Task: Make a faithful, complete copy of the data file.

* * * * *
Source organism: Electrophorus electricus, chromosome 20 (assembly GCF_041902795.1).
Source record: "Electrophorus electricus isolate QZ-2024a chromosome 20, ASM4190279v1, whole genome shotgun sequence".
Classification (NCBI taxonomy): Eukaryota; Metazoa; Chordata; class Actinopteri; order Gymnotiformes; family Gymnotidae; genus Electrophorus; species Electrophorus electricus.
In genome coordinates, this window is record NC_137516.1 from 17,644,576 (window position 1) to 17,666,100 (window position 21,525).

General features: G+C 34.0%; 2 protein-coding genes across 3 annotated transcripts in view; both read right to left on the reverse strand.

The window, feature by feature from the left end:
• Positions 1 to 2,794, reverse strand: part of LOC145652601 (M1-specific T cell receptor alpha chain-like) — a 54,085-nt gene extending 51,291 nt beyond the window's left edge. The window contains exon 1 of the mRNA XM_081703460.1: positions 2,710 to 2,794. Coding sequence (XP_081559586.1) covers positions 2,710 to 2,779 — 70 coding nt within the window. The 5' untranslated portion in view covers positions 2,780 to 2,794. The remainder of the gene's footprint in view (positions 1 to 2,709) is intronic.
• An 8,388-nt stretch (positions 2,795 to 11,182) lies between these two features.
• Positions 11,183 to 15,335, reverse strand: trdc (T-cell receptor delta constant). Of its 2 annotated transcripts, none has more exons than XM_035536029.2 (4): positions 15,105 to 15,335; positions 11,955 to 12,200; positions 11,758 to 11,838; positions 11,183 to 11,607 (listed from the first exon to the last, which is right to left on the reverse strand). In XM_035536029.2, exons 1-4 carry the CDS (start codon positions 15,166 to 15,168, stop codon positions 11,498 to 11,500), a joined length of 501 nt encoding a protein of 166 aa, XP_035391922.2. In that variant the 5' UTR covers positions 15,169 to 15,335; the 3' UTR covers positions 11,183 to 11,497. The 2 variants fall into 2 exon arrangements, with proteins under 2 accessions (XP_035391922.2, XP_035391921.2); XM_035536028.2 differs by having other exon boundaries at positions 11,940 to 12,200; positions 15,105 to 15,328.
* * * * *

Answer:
Source organism: Electrophorus electricus, chromosome 20 (assembly GCF_041902795.1).
Source record: "Electrophorus electricus isolate QZ-2024a chromosome 20, ASM4190279v1, whole genome shotgun sequence".
Classification (NCBI taxonomy): Eukaryota; Metazoa; Chordata; class Actinopteri; order Gymnotiformes; family Gymnotidae; genus Electrophorus; species Electrophorus electricus.
In genome coordinates, this window is record NC_137516.1 from 17,644,576 (window position 1) to 17,666,100 (window position 21,525).

General features: G+C 34.0%; 2 protein-coding genes across 3 annotated transcripts in view; both read right to left on the reverse strand.

The window, feature by feature from the left end:
• Positions 1 to 2,794, reverse strand: part of LOC145652601 (M1-specific T cell receptor alpha chain-like) — a 54,085-nt gene extending 51,291 nt beyond the window's left edge. The window contains exon 1 of the mRNA XM_081703460.1: positions 2,710 to 2,794. Coding sequence (XP_081559586.1) covers positions 2,710 to 2,779 — 70 coding nt within the window. The 5' untranslated portion in view covers positions 2,780 to 2,794. The remainder of the gene's footprint in view (positions 1 to 2,709) is intronic.
• An 8,388-nt stretch (positions 2,795 to 11,182) lies between these two features.
• Positions 11,183 to 15,335, reverse strand: trdc (T-cell receptor delta constant). Of its 2 annotated transcripts, none has more exons than XM_035536029.2 (4): positions 15,105 to 15,335; positions 11,955 to 12,200; positions 11,758 to 11,838; positions 11,183 to 11,607 (listed from the first exon to the last, which is right to left on the reverse strand). In XM_035536029.2, exons 1-4 carry the CDS (start codon positions 15,166 to 15,168, stop codon positions 11,498 to 11,500), a joined length of 501 nt encoding a protein of 166 aa, XP_035391922.2. In that variant the 5' UTR covers positions 15,169 to 15,335; the 3' UTR covers positions 11,183 to 11,497. The 2 variants fall into 2 exon arrangements, with proteins under 2 accessions (XP_035391922.2, XP_035391921.2); XM_035536028.2 differs by having other exon boundaries at positions 11,940 to 12,200; positions 15,105 to 15,328.